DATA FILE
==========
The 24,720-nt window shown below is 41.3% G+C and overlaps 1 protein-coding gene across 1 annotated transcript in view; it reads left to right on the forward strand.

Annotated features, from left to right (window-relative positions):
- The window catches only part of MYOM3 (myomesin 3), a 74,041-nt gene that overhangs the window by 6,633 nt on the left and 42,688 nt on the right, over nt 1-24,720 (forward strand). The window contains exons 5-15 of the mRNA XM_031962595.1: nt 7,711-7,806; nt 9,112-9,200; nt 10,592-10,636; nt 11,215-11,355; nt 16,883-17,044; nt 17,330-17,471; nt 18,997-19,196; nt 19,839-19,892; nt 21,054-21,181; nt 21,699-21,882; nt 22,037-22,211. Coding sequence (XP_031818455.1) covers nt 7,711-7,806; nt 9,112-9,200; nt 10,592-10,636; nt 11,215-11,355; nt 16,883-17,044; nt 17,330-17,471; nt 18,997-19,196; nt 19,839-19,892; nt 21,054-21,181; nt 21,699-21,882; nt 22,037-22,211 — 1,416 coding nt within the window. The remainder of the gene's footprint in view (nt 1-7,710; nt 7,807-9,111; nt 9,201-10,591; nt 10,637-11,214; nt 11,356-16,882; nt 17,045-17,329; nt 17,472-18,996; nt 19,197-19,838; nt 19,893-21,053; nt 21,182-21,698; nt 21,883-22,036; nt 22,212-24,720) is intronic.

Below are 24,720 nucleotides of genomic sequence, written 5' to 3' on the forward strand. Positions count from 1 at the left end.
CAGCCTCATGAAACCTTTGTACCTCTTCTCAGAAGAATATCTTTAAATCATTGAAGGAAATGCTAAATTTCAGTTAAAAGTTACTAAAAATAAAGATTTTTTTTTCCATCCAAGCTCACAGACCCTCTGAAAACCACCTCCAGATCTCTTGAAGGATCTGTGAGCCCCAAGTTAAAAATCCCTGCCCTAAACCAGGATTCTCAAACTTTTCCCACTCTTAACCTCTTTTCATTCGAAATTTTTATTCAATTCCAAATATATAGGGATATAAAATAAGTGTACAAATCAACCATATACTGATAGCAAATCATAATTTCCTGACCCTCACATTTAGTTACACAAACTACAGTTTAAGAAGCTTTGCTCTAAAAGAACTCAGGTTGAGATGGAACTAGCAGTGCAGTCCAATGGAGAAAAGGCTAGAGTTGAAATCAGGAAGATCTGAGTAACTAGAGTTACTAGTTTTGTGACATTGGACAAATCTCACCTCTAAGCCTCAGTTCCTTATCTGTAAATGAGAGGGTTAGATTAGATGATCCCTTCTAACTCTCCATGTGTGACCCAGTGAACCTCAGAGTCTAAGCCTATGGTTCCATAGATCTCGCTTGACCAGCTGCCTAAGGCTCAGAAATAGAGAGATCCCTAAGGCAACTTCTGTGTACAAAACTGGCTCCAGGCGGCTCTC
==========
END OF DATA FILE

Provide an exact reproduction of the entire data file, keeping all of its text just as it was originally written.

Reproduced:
The 24,720-nt window shown below is 41.3% G+C and overlaps 1 protein-coding gene across 1 annotated transcript in view; it reads left to right on the forward strand.

Annotated features, from left to right (window-relative positions):
- The window catches only part of MYOM3 (myomesin 3), a 74,041-nt gene that overhangs the window by 6,633 nt on the left and 42,688 nt on the right, over nt 1-24,720 (forward strand). The window contains exons 5-15 of the mRNA XM_031962595.1: nt 7,711-7,806; nt 9,112-9,200; nt 10,592-10,636; nt 11,215-11,355; nt 16,883-17,044; nt 17,330-17,471; nt 18,997-19,196; nt 19,839-19,892; nt 21,054-21,181; nt 21,699-21,882; nt 22,037-22,211. Coding sequence (XP_031818455.1) covers nt 7,711-7,806; nt 9,112-9,200; nt 10,592-10,636; nt 11,215-11,355; nt 16,883-17,044; nt 17,330-17,471; nt 18,997-19,196; nt 19,839-19,892; nt 21,054-21,181; nt 21,699-21,882; nt 22,037-22,211 — 1,416 coding nt within the window. The remainder of the gene's footprint in view (nt 1-7,710; nt 7,807-9,111; nt 9,201-10,591; nt 10,637-11,214; nt 11,356-16,882; nt 17,045-17,329; nt 17,472-18,996; nt 19,197-19,838; nt 19,893-21,053; nt 21,182-21,698; nt 21,883-22,036; nt 22,212-24,720) is intronic.

Below are 24,720 nucleotides of genomic sequence, written 5' to 3' on the forward strand. Positions count from 1 at the left end.
CAGCCTCATGAAACCTTTGTACCTCTTCTCAGAAGAATATCTTTAAATCATTGAAGGAAATGCTAAATTTCAGTTAAAAGTTACTAAAAATAAAGATTTTTTTTTCCATCCAAGCTCACAGACCCTCTGAAAACCACCTCCAGATCTCTTGAAGGATCTGTGAGCCCCAAGTTAAAAATCCCTGCCCTAAACCAGGATTCTCAAACTTTTCCCACTCTTAACCTCTTTTCATTCGAAATTTTTATTCAATTCCAAATATATAGGGATATAAAATAAGTGTACAAATCAACCATATACTGATAGCAAATCATAATTTCCTGACCCTCACATTTAGTTACACAAACTACAGTTTAAGAAGCTTTGCTCTAAAAGAACTCAGGTTGAGATGGAACTAGCAGTGCAGTCCAATGGAGAAAAGGCTAGAGTTGAAATCAGGAAGATCTGAGTAACTAGAGTTACTAGTTTTGTGACATTGGACAAATCTCACCTCTAAGCCTCAGTTCCTTATCTGTAAATGAGAGGGTTAGATTAGATGATCCCTTCTAACTCTCCATGTGTGACCCAGTGAACCTCAGAGTCTAAGCCTATGGTTCCATAGATCTCGCTTGACCAGCTGCCTAAGGCTCAGAAATAGAGAGATCCCTAAGGCAACTTCTGTGTACAAAACTGGCTCCAGGCGGCTCTC